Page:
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Chapter: Appendix: Modeling data with SQLAlchemy classes
Lecture: The database model
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0:00 When you're trying to model something like PyPI a website with a database the clearer of a picture you have the better you're going to be.
0:10 So let's look around this running, finished version. Remember this is not even though it looks very much like what we built
0:16 this one is actually the finished one that we're going to be sort of be aiming for. Alright, now we're not going to look at the code
0:22 but we'll poke around what the web looks like and we could just as well look at the real one but let's look at this. So on any given package
0:32 this is pulling up the package AMQP and apparently that's a low level AMQP client for Python. Okay, great, actually I've never used this.
0:42 We have a couple of things going on here. We have the name of the package, the version bunch of different versions actually a description, right here.
0:53 We actually have a release history so each package has potentially multiple releases. You can see this one had many different releases
0:59 and we can pull up the details about different ones. Jump back there. We have downloads, we have information like the homepage.
1:08 So, right over here we can go to GitHub apparently that has to do with Celery. We could pull up some statistics about it.
1:14 It has a license, it has an author. So remember, up here we have a login and register so we could actually go login to the site
1:23 or create an account just as a regular user and then we could decide as Barry Pederson apparently did, to just publish a package.
1:32 And then there's a relationship between that user and this package as a maintainer and it's probably a normalization table.
1:39 We also have a license, BSD in this case. If we want to model this situation in a relational database let's see how we do that.
1:47 PyCharm has some pretty sweet tooling around visualizing database structure. So, here we're going to have a package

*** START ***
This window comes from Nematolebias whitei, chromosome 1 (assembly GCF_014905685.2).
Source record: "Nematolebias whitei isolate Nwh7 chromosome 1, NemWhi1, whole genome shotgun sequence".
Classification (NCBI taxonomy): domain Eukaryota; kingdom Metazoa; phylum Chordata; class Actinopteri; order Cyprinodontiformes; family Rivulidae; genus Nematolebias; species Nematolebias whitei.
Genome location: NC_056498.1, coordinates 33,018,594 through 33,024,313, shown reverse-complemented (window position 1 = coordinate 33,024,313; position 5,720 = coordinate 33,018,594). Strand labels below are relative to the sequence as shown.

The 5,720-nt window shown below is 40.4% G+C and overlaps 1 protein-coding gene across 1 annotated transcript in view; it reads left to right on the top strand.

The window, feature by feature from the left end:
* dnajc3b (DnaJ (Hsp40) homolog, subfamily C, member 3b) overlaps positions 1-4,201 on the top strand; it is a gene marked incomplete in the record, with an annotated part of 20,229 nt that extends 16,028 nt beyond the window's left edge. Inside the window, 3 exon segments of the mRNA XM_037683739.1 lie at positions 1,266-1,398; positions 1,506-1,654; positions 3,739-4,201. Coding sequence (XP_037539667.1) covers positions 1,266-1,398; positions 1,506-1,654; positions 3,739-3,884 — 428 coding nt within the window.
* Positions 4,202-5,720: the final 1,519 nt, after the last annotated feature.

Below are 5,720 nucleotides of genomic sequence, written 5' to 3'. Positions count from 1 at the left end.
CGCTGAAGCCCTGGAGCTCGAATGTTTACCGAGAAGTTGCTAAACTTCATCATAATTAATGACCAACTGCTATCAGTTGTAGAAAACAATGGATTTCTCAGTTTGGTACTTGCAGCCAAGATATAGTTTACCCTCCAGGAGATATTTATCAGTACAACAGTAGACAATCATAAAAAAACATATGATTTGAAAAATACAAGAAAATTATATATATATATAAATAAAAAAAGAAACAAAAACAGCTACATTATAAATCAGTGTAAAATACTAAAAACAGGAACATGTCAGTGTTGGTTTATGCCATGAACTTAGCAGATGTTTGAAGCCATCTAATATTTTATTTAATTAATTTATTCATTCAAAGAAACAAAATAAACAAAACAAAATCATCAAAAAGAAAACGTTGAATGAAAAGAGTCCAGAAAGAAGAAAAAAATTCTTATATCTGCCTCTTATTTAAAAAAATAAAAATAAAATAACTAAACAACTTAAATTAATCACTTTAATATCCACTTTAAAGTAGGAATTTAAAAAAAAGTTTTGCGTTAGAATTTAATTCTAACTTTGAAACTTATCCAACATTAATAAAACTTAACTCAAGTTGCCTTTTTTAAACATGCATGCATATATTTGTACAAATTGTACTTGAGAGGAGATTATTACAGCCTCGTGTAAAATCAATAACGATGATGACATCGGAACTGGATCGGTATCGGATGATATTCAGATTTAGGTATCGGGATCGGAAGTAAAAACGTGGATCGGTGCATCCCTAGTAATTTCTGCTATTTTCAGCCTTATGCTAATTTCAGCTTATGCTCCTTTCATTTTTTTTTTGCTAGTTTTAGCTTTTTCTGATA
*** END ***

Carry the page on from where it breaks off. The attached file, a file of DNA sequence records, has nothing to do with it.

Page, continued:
1:53 and it's going to have things like a summary and a description and a homepage license, keywords, things like that.
2:01 It has an author, but it's also potentially has other maintainers. So we have our users, name, email, password things like that.
2:09 And then I don't have the relationship drawn in this diagram but there'll be a relationship between the user id and the user id
2:15 and the package id and the package id there. So this is what's often referred to as a normalization table for many-to-many relationships
2:23 so that's one part. And then the package, remember, it has releases. So here, each release has an id it has a major/minor build version
2:31 a date, comments, ways to download that different sizes as it changes over time. We also have licenses, that relate back there and we have languages.
2:43 So here, this is going to relate back say to that id right there. Finally, we're not going to track any of this
2:49 but there actually are download statistics about this about downloading all these packages and the different releases and so on
2:56 so we went ahead and threw that in there. So this is what we're going to try to build but we're not going to build it in the database.
3:02 We're going to build it in SQLAlchemy and SQLAlchemy will maintain the database for us. Think the place to get started is packages
3:09 so let's go on and do that.